The lawsuit concerned Judge Moore’s appearance on Who Is America?, Cohen’s latest comedy series on Showtime in which he disguises himself as various fictional characters and conducts interviews with certain unsuspecting individuals “on the political spectrum.” Judge Moore, believing he was to be the recipient of an award for his support of Israel, participated in an interview by Cohen, purporting to be an Israeli “Anti-Terrorism Expert” named “Gen. Erran Morad” (the “Program”). During the interview, “Morad” demonstrated a device that could allegedly detect certain enzymes that are secreted only by “sex offenders and particularly pedophiles.” When he moved the device closer to Judge Moore, the gadget started beeping. Judge Moore abruptly ended the interview, and he and his wife, Kayla Moore, sued Cohen for intentional infliction of emotional distress, fraud, and defamation.
Judge John Cronan, of the United States District Court for the Southern District of New York, granted Cohen’s motion for summary judgment on all of the Moores’ claims. The court held that Moore expressly waived the right to bring each of these claims in the consent agreement that he signed before participating in the interview. The court also rejected Judge Moore’s claim that he was fraudulently induced into signing the consent agreement, as the Moores “would never have come to Washington, D.C., nor would Judge Moore have appeared in the Program, had they known the truth about the nature of the Program and the identity of its producers and broadcasters.”
Cohen’s consent agreement required Judge Moore to agree that he was “not relying upon any promises or statements made by anyone about the nature of the Program or the identity, behavior, or qualifications of any other Participants,” and that Judge Moore signed the release “with no expectations or understandings concerning the conduct, offensive or otherwise, of anyone involved in this Program.” The court held that this language foreclosed any argument that Judge Moore relied on any specified representations, and thus he could not claim “that he was defrauded into entering the contract in reliance on those representations.” Indeed, the court in a previous case held similarly when presented with substantially the same language in a consent agreement signed by individuals portrayed in Cohen’s 2006 film, Borat: Cultural Learnings of America for Make Benefit Glorious Nation of Kazakhstan.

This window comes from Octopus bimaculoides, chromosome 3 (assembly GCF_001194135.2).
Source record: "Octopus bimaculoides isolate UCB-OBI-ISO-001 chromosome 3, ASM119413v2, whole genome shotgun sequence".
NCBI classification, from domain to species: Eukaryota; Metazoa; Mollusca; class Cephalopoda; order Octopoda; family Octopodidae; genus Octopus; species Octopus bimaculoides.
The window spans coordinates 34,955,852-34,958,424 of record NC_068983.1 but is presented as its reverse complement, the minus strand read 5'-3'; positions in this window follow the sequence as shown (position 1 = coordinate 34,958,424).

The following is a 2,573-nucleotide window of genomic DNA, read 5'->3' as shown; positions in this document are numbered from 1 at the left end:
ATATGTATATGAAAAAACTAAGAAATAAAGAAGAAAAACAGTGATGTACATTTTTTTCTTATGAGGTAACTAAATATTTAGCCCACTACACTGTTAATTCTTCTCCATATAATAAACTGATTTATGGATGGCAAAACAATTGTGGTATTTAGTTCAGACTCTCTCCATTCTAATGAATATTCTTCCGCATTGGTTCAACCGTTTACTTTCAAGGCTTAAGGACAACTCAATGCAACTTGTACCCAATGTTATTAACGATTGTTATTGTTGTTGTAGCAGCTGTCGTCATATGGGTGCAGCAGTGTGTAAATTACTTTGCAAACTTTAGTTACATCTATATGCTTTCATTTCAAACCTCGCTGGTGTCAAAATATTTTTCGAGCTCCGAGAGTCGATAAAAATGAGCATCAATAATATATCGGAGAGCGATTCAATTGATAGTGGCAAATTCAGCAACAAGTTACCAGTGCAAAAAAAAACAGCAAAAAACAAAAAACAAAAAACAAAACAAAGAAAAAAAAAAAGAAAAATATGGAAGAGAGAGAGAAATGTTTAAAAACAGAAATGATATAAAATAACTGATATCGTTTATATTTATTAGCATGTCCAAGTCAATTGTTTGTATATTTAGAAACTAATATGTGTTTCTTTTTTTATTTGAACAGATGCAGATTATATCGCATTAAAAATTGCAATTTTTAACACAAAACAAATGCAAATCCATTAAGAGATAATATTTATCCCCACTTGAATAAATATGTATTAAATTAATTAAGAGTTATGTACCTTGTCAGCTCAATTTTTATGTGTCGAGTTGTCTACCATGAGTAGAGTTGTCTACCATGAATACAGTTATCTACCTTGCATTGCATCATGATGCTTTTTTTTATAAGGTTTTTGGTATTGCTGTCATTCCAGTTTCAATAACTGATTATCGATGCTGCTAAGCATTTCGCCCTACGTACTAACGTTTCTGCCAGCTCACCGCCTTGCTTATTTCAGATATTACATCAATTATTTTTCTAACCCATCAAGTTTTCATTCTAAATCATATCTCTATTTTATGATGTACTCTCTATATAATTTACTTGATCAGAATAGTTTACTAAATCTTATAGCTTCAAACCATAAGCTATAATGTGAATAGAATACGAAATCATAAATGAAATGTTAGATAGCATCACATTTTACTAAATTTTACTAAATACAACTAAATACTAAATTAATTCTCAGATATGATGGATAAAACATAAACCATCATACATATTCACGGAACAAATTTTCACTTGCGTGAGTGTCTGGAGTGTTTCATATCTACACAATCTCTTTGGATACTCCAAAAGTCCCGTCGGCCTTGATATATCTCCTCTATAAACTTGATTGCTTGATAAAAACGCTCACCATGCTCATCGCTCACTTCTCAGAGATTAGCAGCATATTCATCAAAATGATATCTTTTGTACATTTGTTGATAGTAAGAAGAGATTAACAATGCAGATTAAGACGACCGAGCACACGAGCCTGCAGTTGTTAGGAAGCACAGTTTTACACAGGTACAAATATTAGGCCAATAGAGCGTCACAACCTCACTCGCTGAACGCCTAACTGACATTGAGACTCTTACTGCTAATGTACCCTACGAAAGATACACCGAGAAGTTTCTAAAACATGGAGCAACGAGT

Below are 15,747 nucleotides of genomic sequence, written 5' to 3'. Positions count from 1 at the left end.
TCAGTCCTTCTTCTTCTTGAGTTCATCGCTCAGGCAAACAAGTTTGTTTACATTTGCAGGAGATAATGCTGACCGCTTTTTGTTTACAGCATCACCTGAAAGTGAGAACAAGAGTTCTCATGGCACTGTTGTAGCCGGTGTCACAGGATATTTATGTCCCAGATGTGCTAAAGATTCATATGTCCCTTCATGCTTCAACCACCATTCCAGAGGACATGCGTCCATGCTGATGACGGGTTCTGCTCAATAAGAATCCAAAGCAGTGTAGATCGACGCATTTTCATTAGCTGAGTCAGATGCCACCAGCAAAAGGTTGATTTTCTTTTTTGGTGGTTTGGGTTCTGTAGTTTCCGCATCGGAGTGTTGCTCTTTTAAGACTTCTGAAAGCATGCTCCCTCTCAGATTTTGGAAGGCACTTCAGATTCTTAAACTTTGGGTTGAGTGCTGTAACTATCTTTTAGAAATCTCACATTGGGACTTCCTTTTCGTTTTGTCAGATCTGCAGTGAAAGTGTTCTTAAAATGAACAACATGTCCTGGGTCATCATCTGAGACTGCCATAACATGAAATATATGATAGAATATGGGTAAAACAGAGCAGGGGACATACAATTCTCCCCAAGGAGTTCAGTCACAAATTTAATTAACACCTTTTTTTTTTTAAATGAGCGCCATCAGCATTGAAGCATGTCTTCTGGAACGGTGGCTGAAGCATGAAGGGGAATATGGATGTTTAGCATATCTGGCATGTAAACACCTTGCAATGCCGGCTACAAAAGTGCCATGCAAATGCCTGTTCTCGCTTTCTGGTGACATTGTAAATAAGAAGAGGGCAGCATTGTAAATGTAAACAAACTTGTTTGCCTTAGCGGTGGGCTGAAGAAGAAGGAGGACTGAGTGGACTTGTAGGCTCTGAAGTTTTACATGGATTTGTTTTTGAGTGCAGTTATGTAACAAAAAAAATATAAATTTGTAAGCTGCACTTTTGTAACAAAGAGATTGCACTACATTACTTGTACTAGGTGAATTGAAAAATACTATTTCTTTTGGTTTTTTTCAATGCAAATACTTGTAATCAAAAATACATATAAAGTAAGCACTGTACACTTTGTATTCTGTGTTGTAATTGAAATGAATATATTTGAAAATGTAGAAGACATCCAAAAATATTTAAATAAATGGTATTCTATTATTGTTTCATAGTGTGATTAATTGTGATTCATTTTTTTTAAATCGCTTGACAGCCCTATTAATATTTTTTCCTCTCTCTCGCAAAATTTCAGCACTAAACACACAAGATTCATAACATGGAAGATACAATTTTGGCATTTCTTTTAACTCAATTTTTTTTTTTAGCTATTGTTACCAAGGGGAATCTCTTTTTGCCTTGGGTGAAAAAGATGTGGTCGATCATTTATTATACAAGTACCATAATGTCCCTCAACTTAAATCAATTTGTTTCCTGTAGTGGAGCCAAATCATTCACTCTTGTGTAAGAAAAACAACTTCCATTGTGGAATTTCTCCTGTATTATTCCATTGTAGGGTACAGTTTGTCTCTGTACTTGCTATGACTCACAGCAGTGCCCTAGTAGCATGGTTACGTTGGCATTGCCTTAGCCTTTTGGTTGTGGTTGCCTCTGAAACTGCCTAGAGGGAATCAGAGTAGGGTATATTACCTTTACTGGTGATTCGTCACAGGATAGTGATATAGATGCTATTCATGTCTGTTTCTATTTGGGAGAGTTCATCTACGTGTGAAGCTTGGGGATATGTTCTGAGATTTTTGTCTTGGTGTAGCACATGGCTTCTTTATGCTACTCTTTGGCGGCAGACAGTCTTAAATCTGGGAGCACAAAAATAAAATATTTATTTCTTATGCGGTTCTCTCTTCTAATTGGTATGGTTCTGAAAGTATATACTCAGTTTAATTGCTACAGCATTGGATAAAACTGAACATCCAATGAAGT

As to Moore’s wife, Kayla, who was not bound by the consent agreement, the court similarly rejected her claims as barred by the First Amendment. The court explained that “liability may not attach for ‘statements that cannot ‘reasonably [be] interpreted as stating actual facts,’” particularly “in the context of political satire when the target of the purportedly defamatory content is a public figure, given satire’s ‘prominent role in public and political debate.’” Here, “Cohen’s conduct during the interview with Judge Moore was related to press reports of accusations against Judge Moore of sexual misconduct involving young females, with this media coverage occurring while Judge Moore was campaigning for the U.S. Senate.” Such statements are on matters of public concern and thus are afforded heightened First Amendment protections.
Moreover, the court found that “the segment was clearly a joke and no reasonable viewer would have seen it otherwise.” The court explained that the Program “began with an absurd joke (i.e., ‘Gen. Erran Morad’ boasting about once killing a suicide bomber with an iPad 4, but luckily he had purchased AppleCare)” before transitioning to the allegations against Judge Moore. This should have made it “abundantly clear to any reasonable viewer” that Cohen was “using humor to comment on those accusations, rather than making independent factual assertions.” Nor could any reasonable viewer believe that Cohen’s “Morad” character had a device that actually “detects enzymes emitted by pedophiles,” or that in wielding the device Cohen was “stating facts about Judge Moore.” As such, the court concluded that the Program “was not ‘a statement of opinion that is based on undisclosed facts,” that would be actionable by the Moores.
Cohen’s robust and forward-thinking consent agreement highlights the importance of drafting releases that are tailored to the conduct at issue and the potential causes of action that might arise from it. This is so particularly in the context of speech about public figures—as Judge Cronan did here, courts practice constitutional avoidance to avoid ruling on constitutional issues wherever possible. A strong consent agreement that affords a non-constitutional ground for dismissal eschews the need to delve into thornier First Amendment issues. The court’s ruling also illustrates the uphill battle public figures face in bringing defamation claims arising from comedic and satirical speech. Political satire is closely guarded by the First Amendment, and Judge Moore’s loss reinforces the difficulty of proving that the satirical material could reasonably be construed as objective facts susceptible to a defamation claim. Because “no viewer could have reasonably believed that Who Is America? was providing accurate news to its audience,” nor could the Moores circumvent the protections of the First Amendment.